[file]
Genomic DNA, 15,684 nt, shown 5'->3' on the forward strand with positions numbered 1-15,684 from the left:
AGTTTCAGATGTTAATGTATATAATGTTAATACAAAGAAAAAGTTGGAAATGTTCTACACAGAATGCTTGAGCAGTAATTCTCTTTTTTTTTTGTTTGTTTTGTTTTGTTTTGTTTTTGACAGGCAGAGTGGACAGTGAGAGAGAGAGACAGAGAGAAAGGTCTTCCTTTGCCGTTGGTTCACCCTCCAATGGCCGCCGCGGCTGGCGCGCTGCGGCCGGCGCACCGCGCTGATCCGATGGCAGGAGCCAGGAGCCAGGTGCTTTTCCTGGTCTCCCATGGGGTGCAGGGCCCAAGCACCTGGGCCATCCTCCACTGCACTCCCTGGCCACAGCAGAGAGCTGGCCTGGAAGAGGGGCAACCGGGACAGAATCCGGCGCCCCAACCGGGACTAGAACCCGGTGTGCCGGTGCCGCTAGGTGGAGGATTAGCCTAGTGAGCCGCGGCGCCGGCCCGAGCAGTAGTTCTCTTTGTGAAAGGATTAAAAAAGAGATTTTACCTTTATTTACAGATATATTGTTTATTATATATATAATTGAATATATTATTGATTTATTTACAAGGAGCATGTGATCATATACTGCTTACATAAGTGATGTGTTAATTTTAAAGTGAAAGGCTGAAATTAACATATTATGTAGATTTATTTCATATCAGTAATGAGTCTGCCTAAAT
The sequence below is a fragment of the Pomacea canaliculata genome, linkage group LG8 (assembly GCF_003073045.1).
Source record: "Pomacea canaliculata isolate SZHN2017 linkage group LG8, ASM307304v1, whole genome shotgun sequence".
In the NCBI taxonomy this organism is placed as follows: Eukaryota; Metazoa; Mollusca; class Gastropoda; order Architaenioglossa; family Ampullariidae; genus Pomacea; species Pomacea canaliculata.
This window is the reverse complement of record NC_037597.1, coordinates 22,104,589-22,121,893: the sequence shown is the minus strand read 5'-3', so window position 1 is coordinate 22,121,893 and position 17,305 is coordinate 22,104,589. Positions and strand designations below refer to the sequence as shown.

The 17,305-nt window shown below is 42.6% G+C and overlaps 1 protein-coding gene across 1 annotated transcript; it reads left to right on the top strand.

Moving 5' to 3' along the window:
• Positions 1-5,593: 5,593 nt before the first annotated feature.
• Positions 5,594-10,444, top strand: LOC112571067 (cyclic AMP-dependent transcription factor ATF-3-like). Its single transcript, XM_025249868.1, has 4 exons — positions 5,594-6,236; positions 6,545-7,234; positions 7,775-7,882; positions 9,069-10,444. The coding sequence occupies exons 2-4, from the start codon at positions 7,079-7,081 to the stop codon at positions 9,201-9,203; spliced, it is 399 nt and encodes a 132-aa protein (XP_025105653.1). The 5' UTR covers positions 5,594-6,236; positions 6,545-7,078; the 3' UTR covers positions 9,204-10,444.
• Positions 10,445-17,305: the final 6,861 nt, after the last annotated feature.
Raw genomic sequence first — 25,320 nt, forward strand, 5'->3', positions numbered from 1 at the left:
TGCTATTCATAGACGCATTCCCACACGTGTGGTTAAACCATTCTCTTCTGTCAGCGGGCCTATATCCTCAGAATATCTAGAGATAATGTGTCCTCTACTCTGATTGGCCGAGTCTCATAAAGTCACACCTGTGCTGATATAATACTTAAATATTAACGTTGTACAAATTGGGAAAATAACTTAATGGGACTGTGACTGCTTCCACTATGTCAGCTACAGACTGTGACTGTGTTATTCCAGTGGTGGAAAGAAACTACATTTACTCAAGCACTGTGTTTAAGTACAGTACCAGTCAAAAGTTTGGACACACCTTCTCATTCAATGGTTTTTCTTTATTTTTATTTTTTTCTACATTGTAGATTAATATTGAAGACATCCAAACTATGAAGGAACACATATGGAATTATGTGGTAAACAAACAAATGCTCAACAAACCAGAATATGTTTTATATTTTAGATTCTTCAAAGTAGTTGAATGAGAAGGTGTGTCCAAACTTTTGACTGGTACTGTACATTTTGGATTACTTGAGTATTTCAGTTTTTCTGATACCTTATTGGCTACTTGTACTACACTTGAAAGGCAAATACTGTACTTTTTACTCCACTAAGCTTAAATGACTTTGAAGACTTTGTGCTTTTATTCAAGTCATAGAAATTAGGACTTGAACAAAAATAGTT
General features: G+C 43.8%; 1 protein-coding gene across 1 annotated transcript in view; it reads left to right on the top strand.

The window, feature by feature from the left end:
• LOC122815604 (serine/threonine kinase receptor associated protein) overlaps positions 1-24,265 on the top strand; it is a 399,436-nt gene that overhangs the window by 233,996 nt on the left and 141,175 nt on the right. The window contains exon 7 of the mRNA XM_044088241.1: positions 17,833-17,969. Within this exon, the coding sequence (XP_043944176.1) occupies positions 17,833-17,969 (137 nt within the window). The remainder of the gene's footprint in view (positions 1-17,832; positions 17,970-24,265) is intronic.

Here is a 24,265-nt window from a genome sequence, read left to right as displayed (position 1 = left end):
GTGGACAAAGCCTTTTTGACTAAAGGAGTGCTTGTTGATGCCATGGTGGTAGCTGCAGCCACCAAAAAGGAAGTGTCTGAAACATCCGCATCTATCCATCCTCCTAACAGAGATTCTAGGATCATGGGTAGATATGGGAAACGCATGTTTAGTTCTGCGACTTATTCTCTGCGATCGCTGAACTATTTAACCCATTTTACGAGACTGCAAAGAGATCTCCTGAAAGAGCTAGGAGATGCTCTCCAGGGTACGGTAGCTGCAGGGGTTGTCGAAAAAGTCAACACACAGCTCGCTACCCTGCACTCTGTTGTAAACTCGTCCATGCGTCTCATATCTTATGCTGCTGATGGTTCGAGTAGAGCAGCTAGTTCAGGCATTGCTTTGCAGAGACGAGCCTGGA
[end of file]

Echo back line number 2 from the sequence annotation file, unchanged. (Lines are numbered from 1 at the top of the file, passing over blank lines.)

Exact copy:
AGTTTCAGATGTTAATGTATATAATGTTAATACAAAGAAAAAGTTGGAAATGTTCTACACAGAATGCTTGAGCAGTAATTCTCTTTTTTTTTTGTTTGTTTTGTTTTGTTTTGTTTTTGACAGGCAGAGTGGACAGTGAGAGAGAGAGACAGAGAGAAAGGTCTTCCTTTGCCGTTGGTTCACCCTCCAATGGCCGCCGCGGCTGGCGCGCTGCGGCCGGCGCACCGCGCTGATCCGATGGCAGGAGCCAGGAGCCAGGTGCTTTTCCTGGTCTCCCATGGGGTGCAGGGCCCAAGCACCTGGGCCATCCTCCACTGCACTCCCTGGCCACAGCAGAGAGCTGGCCTGGAAGAGGGGCAACCGGGACAGAATCCGGCGCCCCAACCGGGACTAGAACCCGGTGTGCCGGTGCCGCTAGGTGGAGGATTAGCCTAGTGAGCCGCGGCGCCGGCCCGAGCAGTAGTTCTCTTTGTGAAAGGATTAAAAAAGAGATTTTACCTTTATTTACAGATATATTGTTTATTATATATATAATTGAATATATTATTGATTTATTTACAAGGAGCATGTGATCATATACTGCTTACATAAGTGATGTGTTAATTTTAAAGTGAAAGGCTGAAATTAACATATTATGTAGATTTATTTCATATCAGTAATGAGTCTGCCTAAAT